But this time, I have failed to get her to turn back around so we could have another go at it.

It’s been over a year now. I am starting to think it was not a dream but instead a very strange new reality. This new reality has provoked a pack of new behaviors I thought I had neatly tucked away.

During the course of the year I managed to cry a river that runs right through the middle of my house. I now need a small boat to navigate this vacant shell. I don’t know if I am going downstream or up. There have been so many waves rolling in and out, relentlessly and mercilessly tossing my boat, I am not sure in what direction I am headed.

And I keep going back to the door opening the door, looking up and down the road. I’m afraid the gators are going to catch on to the new water feature in my living room and take up residence. They do that around here.  

Anyway I have been very diligently trying to distract myself. It happened when I discovered that I was doing that thing they say widow’s do, ‘oh she’s just rattling around in that lonely old house”. 

So I have pulled my resources together: pens and pencils, paints and brushes, clarinets and pianos, and this typewriter. I have become obsessed with asking questions. I have filled a thousand notebooks with those questions. “That’s a fine turn of events” I hear myself mutter as I write. It was her who had all the questions and now she’s not uttering a word. Where exactly is she now that the tables have turned? “I am prepared now Elizabeth, prepared to answer you and prepared to ask you a million more questions.” I say this every morning but each time it is met with a bigger silence.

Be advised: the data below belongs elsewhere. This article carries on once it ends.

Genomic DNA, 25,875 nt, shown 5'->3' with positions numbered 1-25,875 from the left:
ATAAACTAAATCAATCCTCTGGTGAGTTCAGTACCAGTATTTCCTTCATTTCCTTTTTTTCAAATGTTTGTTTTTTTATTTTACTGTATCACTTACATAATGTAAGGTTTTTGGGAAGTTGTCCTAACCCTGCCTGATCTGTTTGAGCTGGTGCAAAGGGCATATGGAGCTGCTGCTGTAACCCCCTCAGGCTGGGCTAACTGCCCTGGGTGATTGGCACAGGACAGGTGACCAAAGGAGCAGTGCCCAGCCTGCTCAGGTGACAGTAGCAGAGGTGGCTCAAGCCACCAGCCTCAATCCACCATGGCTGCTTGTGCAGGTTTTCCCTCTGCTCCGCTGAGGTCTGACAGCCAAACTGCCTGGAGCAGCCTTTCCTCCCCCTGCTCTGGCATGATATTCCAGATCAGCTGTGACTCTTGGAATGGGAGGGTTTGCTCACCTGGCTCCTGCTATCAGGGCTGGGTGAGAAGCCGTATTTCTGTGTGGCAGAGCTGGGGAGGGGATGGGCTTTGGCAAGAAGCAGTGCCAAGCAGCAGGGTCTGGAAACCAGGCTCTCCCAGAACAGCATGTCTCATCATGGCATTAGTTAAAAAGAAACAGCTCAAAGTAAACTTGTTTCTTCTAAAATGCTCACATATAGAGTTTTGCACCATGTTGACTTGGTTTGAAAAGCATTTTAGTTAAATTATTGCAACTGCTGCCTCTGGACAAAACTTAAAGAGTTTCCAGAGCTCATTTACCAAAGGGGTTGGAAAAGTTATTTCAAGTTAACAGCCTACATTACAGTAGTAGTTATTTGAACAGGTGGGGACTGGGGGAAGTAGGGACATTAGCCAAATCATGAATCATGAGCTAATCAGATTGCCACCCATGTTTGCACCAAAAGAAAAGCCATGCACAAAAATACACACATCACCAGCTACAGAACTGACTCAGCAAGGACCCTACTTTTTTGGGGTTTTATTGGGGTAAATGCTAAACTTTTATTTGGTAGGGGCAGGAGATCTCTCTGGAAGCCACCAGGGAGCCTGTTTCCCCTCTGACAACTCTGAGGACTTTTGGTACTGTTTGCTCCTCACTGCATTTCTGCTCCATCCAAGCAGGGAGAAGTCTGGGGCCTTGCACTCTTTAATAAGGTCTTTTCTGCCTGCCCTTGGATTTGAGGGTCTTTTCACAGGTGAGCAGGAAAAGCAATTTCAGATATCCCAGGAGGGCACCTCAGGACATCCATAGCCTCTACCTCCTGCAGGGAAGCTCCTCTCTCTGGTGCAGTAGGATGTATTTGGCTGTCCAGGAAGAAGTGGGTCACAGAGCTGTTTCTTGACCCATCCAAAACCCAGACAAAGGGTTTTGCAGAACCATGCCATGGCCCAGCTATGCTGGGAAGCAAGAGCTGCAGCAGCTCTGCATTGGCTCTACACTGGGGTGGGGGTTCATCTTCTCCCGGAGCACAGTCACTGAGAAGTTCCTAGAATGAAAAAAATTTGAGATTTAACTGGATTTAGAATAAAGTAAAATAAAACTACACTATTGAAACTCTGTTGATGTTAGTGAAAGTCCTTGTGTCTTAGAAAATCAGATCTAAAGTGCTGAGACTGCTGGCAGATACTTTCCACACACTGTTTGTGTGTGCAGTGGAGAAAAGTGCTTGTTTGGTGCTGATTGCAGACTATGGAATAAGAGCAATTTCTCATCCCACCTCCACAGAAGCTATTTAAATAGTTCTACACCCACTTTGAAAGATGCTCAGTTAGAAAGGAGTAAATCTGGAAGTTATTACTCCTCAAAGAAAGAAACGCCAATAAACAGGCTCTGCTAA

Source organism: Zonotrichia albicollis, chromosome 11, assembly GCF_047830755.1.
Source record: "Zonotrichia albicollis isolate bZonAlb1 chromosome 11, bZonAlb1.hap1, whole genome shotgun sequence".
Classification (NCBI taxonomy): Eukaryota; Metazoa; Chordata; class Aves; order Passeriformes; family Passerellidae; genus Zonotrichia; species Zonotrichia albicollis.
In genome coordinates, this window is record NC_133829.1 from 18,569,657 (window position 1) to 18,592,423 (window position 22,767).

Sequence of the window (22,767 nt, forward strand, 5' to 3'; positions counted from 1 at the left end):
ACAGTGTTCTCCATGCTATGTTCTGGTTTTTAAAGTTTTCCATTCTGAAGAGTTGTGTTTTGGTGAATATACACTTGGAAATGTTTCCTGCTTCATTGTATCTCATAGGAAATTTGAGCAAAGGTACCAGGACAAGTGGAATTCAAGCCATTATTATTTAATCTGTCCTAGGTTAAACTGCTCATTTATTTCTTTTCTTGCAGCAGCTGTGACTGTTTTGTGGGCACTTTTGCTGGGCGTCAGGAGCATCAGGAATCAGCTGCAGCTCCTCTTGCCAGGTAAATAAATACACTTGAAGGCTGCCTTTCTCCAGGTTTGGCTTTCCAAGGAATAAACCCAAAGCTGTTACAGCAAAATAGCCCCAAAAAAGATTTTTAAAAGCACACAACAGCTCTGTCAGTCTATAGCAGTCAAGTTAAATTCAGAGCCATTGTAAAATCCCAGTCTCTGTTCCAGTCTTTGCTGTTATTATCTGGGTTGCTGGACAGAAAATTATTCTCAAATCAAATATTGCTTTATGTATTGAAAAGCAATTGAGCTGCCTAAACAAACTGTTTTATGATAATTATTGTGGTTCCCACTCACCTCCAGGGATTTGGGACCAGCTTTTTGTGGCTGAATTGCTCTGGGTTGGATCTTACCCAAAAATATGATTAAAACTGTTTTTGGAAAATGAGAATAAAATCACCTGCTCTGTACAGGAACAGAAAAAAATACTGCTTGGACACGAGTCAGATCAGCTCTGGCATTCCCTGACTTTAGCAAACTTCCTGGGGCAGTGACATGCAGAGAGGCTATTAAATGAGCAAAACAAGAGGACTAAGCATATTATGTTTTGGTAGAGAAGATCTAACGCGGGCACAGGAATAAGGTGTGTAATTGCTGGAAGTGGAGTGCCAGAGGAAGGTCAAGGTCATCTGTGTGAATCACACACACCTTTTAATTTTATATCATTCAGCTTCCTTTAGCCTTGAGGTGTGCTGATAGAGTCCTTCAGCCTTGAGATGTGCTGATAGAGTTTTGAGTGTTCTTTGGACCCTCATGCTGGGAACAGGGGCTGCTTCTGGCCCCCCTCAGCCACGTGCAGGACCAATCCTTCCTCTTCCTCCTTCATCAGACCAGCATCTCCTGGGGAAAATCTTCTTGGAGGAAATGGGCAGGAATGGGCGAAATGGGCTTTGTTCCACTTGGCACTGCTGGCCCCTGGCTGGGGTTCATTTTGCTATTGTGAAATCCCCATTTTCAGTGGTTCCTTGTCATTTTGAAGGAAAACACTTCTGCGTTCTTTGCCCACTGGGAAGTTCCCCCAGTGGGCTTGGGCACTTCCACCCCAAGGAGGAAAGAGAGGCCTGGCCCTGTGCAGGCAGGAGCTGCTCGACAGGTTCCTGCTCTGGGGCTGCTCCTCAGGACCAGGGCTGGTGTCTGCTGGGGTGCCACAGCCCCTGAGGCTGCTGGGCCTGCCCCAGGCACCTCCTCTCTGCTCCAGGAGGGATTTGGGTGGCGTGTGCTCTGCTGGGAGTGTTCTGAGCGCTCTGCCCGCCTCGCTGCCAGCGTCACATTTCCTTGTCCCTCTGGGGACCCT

Another excellent form of distraction in this situation, is making pictures bubble up from your unconscious. Rarely are they pretty but hey, talk about a thousand words. Bump that up a factor of ten.

And my latest technique for distracting myself from the obvious, is the typewriter. It works a lot like the bubbling pictures, except I end up not having to breathe turpentine.

I suppose there’s a good reason people disappear. Just like I suppose we appear for a reason. Which is to say I have no clue. I will make the assumption though that both those statements are true. I will do it because it makes me feel better. I suppose I should be steadily trying to answer the questions: why we are here; and why, just when we get the hang of being here with someone who is our heart’s desire… we leave.

I’ve given all that up for the safety of just doing what makes me feel better. I gave it up because my head was getting good and sore from bashing it against a wall. 

The things that make me feel better are reaching into my trusty bag of tricks to host a coming out party for whatever’s stirring up my interior. This is an artist thing. This is why they say artist’s are tortured souls. They say it because, (don’t tell anybody this) but it’s true!

We are not usually too forthcoming about who it is exactly that’s torturing us. We like to say it’s our wife or our mother or our friend, but ultimately the truth gets told. That’s the unfortunate part of making art. You can’t really hide behind it. It’s a big screen reality TV show that just pops out of you without warning.